20. In a circuit interrupter; a base; contact means and actuating means for moving said contact means to open and to close the electrical circuit through said interrupter mounted on said base; and a removable trip device for cooperating -with said actuating means; said trip device including a separate base. at least one electro-responsive trip element mounted thereon,v means for operatively engaging said actuating mechanism, and supporting means i'or rigidly supporting the base oi' said trip device upon said main base and for accuratelyv positioning said trip base with respect to said main base; said supporting means including an integral conducting strip releasably connectible at each end into the electrical circuit through said interruptor; said conducting strip acting as an energizing means for said said contacts to open and to close the electrical circuit through said interrupter supported onsaid base; and a removable trip device which is normally disposed within' a suitable recess formed withinsaid` base; 'said -trip device including a secondary base member, at least one electro-respons'ive trip element mounted on said secondary base member, means for operatively engaging s aid operating mechanism, and an integral, conducting strip, releasably connectible at each end, for supporting said secondary base and for providing terminals for said trip device; said conducting strip acting as an energizing means for said electro-responsive means during the operation of said device, and being adapted to accurately position said device within said recess in said base member.

22. In a circuit interrupter; separable contact means; actuating means for moving said contact means to open and to close the electrical circuit through said interruptor; and a trip device for cooperating with said actuating means; said trip device being operable upon the 'occurrence of predetermined vconditions to `cause said actuating means to move said contact means to the open circuit position, and including a latch member which normally engages and holds said actuating means. said latch member being rotatable about a pivot point which is xed during its releasing movement, electro-responsive means for effecting the release of said latch member, and biasing means normally biasing said latch member to the latched position; said electro-responsive means being operable upon the occurrence of prede- 1 termined conditions to effect therelease of said latch member, and said actuating means, upon the release of said latch member, automatically moving said contact means to the open circuit position; said trip device being automatically resettable following each operation thereof, and said latch member which normally engages and holds said actuating means being movable independently of the other elements of said trip device in order to permit the reengaging of said actuating means following each automaticresetting operation. Y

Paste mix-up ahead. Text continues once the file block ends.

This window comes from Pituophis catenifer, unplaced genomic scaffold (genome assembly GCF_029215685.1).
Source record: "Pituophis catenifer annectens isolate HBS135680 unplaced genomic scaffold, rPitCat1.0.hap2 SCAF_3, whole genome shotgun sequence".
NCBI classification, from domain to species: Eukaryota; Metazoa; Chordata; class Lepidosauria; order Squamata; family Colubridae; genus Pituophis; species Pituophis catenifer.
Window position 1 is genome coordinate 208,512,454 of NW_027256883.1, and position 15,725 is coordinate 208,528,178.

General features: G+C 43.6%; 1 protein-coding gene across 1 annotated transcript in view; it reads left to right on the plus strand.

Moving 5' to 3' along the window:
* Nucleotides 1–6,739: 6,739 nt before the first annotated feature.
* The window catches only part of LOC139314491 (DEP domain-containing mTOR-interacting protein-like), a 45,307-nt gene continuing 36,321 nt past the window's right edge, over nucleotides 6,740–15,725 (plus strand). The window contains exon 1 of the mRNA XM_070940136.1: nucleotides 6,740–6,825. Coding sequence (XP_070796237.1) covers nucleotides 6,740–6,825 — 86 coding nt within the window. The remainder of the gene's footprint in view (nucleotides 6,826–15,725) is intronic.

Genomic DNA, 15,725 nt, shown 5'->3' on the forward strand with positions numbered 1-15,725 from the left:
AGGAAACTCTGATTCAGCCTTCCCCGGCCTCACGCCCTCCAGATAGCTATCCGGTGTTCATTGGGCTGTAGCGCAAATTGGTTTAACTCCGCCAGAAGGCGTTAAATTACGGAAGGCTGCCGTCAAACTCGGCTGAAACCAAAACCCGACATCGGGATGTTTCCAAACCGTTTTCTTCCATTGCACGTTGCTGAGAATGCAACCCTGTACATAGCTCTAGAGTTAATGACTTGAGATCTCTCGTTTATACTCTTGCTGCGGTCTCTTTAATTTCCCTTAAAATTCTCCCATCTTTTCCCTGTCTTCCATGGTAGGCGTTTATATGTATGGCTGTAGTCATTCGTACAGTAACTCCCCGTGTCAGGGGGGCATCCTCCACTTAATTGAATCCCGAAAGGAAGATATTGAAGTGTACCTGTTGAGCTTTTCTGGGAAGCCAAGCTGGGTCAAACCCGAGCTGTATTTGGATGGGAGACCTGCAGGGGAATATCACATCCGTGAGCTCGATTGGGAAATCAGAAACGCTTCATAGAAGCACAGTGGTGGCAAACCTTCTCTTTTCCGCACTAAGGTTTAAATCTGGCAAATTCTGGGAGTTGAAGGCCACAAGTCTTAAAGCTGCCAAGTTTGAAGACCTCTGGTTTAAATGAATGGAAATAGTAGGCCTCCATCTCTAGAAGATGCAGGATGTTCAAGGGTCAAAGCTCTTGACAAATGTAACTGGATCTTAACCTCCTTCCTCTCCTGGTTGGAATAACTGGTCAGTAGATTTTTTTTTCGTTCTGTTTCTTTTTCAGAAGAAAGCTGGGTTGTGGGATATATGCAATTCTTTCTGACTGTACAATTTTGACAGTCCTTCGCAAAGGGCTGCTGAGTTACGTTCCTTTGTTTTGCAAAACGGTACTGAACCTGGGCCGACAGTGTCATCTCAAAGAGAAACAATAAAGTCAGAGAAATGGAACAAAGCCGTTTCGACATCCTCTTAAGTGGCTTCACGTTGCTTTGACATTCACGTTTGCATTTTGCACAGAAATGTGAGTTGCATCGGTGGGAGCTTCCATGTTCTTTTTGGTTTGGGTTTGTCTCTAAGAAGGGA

23. In a circuit interrupter; separable contact means movable to an open circuit and to a closed circuit position: actuating means for said contact means including a member movable from a normal inoperative position to an operative position to cause said contact means to be moved from the closed circuit to the open circuit lposition, and means biasing said member to said operative position; and a trip device for cooperating with said actuating means; said trip device including alatch which normally restrains said member from moving to said operative position, means biasing said latch to the latched position, and electro-responsive means for eifecting the release of said latch upon the occurrence of predetermined conditions; said trip device being resettable following each operation thereof to the extent that said latch is automatically restored to the normal latched position immediately following the release /of said movable member; said actuating mechanism including means for causing said movable'member to reengage said latch means following each circuit opening operation produced by the operation of said trip device. and

said latch being movable independently of the other elements of said trip device inorder to permit the relatching of said movable member without disturbing the lnormal reset position of the other elements of said trip device.